The latest and fastest Wi-Fi standard

The latest and fastest Wi-Fi standard is based on 802.11ax, or Wi-Fi 6, but devices sold today are still mostly based on the 802.11ac standard, or Wi-Fi 5, Moorman explained to Business News Daily.

However, new hardware that supports the newest Wi-Fi should be on its way soon, and some new technology supports it now, such as Apple's iPhone 11. The new standard could be helpful to many businesses, but especially to companies that want to connect a lot of devices. While faster Wi-Fi is definitely helpful, Wi-Fi 6 is also the most efficient and designed to handle many devices.

"Each generation of Wi-Fi is intended to be more robust than its predecessor, and so the Alliance delivers with Wi-Fi 6," said Moorman. "The improvements include … higher data transmission at faster speeds, increased capacity and, perhaps most innovative, improved performance where there are many connected devices (and aren't they all?)."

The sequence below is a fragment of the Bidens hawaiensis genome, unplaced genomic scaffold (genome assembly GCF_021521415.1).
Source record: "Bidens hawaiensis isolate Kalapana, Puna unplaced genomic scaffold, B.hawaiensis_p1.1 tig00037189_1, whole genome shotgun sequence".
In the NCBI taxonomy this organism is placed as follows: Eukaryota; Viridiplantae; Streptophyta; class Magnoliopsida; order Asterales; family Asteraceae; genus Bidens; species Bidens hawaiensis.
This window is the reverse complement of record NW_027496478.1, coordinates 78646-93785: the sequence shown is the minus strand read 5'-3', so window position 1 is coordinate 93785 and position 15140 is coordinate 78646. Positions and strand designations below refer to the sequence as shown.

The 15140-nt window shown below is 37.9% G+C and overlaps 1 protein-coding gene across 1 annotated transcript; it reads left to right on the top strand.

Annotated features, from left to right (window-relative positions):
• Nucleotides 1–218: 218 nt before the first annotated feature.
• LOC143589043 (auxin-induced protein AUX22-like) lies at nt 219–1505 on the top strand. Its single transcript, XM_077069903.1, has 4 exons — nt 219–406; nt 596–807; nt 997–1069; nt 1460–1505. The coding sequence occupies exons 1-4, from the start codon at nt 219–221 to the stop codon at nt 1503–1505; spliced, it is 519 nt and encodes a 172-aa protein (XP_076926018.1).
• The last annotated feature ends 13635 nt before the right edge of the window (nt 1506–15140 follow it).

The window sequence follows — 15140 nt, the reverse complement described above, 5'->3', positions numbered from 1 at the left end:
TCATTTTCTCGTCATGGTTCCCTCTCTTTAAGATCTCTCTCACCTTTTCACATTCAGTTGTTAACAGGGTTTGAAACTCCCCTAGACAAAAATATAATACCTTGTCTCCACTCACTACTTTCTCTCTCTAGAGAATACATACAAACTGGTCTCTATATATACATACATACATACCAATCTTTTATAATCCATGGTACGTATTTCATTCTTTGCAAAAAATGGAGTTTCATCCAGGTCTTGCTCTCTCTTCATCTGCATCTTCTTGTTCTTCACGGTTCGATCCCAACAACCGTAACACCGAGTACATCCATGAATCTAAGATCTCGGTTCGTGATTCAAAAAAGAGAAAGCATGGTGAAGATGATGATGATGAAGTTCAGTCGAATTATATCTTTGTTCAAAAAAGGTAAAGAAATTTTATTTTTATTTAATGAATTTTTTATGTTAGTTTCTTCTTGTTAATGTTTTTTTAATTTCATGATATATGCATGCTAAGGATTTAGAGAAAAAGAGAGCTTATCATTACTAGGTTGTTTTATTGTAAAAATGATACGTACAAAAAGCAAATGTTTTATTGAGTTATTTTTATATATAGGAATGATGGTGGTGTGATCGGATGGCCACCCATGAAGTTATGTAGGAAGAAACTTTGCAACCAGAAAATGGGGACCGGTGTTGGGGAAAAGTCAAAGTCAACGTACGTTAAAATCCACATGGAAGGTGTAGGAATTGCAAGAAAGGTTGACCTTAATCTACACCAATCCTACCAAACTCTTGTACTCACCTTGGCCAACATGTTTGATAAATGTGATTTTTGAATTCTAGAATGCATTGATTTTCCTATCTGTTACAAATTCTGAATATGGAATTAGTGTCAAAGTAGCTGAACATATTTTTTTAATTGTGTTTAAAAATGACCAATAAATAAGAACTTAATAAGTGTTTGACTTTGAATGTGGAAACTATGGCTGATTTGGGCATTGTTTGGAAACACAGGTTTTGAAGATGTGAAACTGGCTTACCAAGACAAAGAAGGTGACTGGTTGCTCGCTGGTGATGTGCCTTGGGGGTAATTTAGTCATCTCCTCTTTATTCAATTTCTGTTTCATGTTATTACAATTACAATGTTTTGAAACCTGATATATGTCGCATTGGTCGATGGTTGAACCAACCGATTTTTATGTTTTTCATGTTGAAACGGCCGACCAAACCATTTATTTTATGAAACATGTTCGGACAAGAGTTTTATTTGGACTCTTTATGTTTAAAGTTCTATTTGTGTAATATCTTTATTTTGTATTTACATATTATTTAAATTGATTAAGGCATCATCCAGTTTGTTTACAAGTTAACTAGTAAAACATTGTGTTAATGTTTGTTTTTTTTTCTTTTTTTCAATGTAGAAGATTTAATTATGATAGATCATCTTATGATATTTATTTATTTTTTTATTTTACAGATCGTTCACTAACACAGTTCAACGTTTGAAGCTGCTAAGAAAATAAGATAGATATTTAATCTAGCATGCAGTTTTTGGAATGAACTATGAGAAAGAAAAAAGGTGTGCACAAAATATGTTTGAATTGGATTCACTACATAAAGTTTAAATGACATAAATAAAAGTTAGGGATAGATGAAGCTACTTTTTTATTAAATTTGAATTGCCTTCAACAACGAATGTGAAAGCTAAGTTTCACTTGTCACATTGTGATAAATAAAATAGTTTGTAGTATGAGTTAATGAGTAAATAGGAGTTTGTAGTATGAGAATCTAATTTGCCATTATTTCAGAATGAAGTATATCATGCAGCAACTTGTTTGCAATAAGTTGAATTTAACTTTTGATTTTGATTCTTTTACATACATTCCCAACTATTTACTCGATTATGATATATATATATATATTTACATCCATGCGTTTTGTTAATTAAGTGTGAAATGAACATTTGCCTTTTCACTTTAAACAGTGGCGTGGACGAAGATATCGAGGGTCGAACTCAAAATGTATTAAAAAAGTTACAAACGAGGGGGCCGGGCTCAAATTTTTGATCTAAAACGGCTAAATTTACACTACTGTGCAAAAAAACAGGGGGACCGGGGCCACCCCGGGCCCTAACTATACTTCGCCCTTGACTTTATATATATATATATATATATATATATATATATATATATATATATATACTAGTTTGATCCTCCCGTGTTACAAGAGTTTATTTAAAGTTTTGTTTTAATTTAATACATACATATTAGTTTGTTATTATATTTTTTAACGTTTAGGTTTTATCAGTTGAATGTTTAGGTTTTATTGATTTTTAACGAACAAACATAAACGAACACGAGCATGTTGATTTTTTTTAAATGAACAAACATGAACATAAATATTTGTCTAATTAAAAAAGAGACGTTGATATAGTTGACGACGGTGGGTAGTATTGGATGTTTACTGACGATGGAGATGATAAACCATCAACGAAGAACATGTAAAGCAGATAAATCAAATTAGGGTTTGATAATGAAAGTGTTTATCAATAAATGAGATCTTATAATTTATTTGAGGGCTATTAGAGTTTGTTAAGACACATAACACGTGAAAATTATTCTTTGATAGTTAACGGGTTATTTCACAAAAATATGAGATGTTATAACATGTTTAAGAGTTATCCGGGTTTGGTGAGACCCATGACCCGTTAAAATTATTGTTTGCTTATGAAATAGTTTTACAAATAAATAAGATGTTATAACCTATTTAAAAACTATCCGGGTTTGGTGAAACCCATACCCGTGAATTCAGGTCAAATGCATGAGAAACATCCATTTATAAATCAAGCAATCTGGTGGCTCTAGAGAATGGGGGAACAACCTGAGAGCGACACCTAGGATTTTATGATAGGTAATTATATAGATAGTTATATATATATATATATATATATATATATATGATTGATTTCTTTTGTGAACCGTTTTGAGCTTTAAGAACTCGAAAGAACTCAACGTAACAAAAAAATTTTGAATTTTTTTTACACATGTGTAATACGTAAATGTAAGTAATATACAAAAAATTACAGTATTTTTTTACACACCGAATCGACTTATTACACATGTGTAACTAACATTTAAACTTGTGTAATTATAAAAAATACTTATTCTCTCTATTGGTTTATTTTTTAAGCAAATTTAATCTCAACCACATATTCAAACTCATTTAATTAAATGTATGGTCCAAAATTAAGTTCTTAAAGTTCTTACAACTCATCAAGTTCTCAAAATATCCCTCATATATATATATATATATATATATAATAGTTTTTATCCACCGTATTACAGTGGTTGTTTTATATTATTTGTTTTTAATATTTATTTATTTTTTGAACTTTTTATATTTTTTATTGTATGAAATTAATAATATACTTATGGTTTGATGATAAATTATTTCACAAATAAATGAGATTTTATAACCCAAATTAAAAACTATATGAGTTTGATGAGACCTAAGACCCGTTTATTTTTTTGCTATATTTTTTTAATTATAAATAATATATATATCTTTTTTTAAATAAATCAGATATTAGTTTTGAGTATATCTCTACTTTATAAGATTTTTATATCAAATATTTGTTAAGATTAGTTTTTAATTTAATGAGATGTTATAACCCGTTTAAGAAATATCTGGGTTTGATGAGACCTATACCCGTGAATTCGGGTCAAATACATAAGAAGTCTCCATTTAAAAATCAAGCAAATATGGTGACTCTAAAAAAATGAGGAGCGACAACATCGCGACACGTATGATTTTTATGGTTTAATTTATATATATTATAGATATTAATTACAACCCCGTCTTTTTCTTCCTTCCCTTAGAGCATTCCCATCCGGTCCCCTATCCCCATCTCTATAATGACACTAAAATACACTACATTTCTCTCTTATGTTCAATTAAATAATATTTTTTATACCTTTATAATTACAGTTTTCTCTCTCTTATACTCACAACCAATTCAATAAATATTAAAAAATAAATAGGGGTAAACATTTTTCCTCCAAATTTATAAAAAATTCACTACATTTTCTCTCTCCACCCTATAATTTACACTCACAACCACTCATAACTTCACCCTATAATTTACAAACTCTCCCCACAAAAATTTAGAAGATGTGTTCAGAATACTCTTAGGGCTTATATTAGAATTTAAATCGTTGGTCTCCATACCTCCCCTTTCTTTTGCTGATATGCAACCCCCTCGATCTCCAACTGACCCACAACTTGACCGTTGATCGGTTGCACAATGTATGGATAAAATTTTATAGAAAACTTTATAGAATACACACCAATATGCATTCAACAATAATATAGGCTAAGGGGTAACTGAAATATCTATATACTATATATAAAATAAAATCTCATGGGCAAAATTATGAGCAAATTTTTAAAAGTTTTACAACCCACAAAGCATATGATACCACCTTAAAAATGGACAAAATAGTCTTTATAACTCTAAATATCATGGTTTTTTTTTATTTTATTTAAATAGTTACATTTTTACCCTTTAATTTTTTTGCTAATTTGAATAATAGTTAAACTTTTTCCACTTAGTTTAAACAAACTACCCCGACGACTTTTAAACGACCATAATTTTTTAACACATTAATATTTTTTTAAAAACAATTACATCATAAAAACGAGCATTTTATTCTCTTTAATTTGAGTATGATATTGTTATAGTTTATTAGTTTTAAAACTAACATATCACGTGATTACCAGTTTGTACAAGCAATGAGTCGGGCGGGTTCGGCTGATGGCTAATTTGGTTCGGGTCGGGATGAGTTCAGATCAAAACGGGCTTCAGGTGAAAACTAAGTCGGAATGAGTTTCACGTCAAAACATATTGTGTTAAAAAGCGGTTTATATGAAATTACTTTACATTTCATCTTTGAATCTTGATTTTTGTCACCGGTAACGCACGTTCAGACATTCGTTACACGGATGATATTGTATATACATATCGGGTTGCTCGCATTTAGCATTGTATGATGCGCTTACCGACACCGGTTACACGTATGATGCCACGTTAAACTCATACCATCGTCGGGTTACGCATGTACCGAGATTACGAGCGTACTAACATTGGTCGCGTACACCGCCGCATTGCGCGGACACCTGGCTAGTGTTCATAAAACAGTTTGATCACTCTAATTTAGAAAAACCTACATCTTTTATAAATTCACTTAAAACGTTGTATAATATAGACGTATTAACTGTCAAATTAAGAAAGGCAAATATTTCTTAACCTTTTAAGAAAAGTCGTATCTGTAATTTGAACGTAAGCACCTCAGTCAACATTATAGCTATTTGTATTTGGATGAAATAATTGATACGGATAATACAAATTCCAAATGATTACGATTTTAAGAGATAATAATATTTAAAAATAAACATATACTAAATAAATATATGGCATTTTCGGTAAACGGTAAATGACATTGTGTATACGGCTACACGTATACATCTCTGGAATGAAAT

The new Wi-Fi could be very beneficial to some businesses, but some experts believe it won't be widely adopted for a couple years because of its price tag.

"It is the fastest Wi-Fi standard, but due to its expensiveness, we think that it will become common in industry and homes around 2023 or maybe 2025," said Tim Uittenbroek, founder of BlinkList.

What are the different Wi-Fi standards?

As the next generation of Wi-Fi approaches, here's a look back at the evolution of this technology, spanning about 21 years. There are almost 20 Wi-Fi standards, but only six have been widely adopted, according to Moorman.

The following are not all the versions of 802.11 – just the ones that have been most common in the devices that you'd buy for business or personal use.

  • 802.11: Published in June 1997, the first version has a top data transmission speed of 2 Mbps.